An 8-year-old girl opened a fridge door, reached in, took out a plastic "Pump" water bottle and had a drink.
She wasn't to know the clear, odourless liquid inside wasn't water but a dangerous chemical used to make methamphetamine. As she shrieked in agony, Peter Thorburn, P cook, turned up.
"She was screaming. They were trying to soothe her with milk, but we ended up getting them to call an ambulance and take her to hospital."
The girl had just swallowed liquid caustic soda.
"It blistered and burned her lips and the inside of her stomach. I knew the child. It took months and months treating her serious burns and having surgery."
Thorburn, now a drug and alcohol educator, says P-making chemicals are often stored in food and drink containers and around food - something brought home graphically in police photos supplied to the Herald on Sunday.
One shows an immaculate pantry, shelves stacked with supermarket-brand food, children's paracetamol, baby formula and a container of hypophosphorous acid, used to turn ephedrine to methamphetamine.
Other photos show drug gear stored in children's lunch boxes, fizzy drink bottles and in a suitcase under a 12-year-old's bed.
For lawyer Chloe Barker, who wrote her Masters of Science in Forensics thesis on the topic of children in P labs, the photos were shocking and heartbreaking.
"I didn't realise the extent to which those children were suffering," she said. The long-term physical damage from chemicals was not yet known, but the psychological damage was undeniable.
"We need to do something about it. The P lab for children poses so many different risks and unless you actually have legislation that addresses all of the direct and indirect harms that children are exposed to in the lab, then we're not really doing the children justice."
Police prosecute P users and makers for the drug-related activities, meaning a parent who is not involved in the drugs may not face any consequences for allowing their children to live in that environment.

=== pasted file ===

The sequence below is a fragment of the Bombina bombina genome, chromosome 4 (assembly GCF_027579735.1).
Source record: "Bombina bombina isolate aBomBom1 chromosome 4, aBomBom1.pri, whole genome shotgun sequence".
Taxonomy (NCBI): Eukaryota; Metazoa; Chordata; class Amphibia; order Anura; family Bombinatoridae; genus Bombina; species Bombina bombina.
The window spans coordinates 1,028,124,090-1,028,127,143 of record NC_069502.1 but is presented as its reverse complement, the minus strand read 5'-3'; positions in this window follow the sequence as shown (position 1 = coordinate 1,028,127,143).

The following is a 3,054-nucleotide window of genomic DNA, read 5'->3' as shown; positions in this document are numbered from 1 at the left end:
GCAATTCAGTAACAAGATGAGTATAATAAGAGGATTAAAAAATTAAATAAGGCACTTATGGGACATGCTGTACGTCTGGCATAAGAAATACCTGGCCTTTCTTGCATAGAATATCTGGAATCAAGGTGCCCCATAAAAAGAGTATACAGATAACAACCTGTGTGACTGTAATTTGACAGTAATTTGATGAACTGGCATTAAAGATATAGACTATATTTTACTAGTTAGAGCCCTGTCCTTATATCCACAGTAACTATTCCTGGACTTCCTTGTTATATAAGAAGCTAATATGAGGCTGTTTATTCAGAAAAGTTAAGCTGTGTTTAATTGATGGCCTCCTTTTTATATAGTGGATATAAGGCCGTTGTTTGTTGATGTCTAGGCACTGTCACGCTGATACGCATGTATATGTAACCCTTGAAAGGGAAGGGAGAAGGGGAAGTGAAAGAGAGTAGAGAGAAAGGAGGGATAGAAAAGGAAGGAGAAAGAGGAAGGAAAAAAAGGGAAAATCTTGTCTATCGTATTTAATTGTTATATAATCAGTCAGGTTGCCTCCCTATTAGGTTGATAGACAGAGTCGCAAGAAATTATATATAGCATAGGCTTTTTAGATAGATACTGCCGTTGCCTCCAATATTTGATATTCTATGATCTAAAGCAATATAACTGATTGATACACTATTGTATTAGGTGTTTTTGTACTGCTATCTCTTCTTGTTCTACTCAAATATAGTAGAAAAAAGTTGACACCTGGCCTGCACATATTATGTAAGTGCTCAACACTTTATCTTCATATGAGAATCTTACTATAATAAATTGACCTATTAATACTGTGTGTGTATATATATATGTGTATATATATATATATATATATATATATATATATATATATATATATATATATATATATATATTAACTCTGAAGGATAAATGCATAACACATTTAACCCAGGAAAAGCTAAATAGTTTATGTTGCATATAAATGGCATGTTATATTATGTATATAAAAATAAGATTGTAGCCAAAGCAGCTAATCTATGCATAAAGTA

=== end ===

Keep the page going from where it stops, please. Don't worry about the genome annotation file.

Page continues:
Barker found evidence that many parents are aware, yet naive about the dangers. Some shut children in their rooms to protect them while they make P, not realising the children's bedrooms became contaminated anyway.
Hair swabs from many children (21 from 2008 and 2009) contained the methamphetamine levels of an adult; a 4-year-old could describe the methamphetamine "cooking" process and a 9-year-old acted as a methamphetamine drug runner.
Police try to avoid busts when children are home and ask CYF to be present. Any children found at a P lab are changed into protective suits then taken to a police station or CYF facility for a shower rather than being decontaminated with the high-powered showers used on adults. Police also swab areas and objects in the home where children can reach, and gather their clothing and toys for evidence of contamination.
But what happens to the children after that? Barker found examples of parents being released on bail, going home and cooking again - with their children in the house.
Social Development Minister Paula Bennett declined to comment this week but, in April, responding to questions from Labour's Jacinda Ardern, Bennett said the ministry did not collate data on the number of notifications received from police of children living in homes with P labs.
CYF general operations manager Kelly Anderson said the department was "actively working" on a joint protocol with police for children in such homes. They worked with police to assess children's safety and make care arrangement when necessary. If police found children in a P lab they could exercise emergency powers to place them in CYF care.
Anderson said: "Any decision to return a child home will be carefully considered and must be in their best interests."
Police national clandestine lab response team manager Detective Senior Sergeant John Brunton said the police methamphetamine control strategy had been in place since November 2009, but discussions with CYF were still ongoing.
Labour's Ardern said a CYF protocol was urgently needed: "Just because those children may not have been abused in the strictest sense of the word, they've certainly been exposed to an environment that's just not acceptable."
Thorburn, who is now married and has a 17-month-old daughter and another on the way, said addict parents lost sight of everything but the drug.
His partner during his $3,000-a-day drug-using days continued smoking P while pregnant and miscarried. She also made P while her 10-year-old so was in the house.
• For help kicking a habit, call the alcohol and drug helpline: 0800 787 797
• To report on a child at risk from exposure to methamphetamine phone police or crimestoppers: 0800 555 111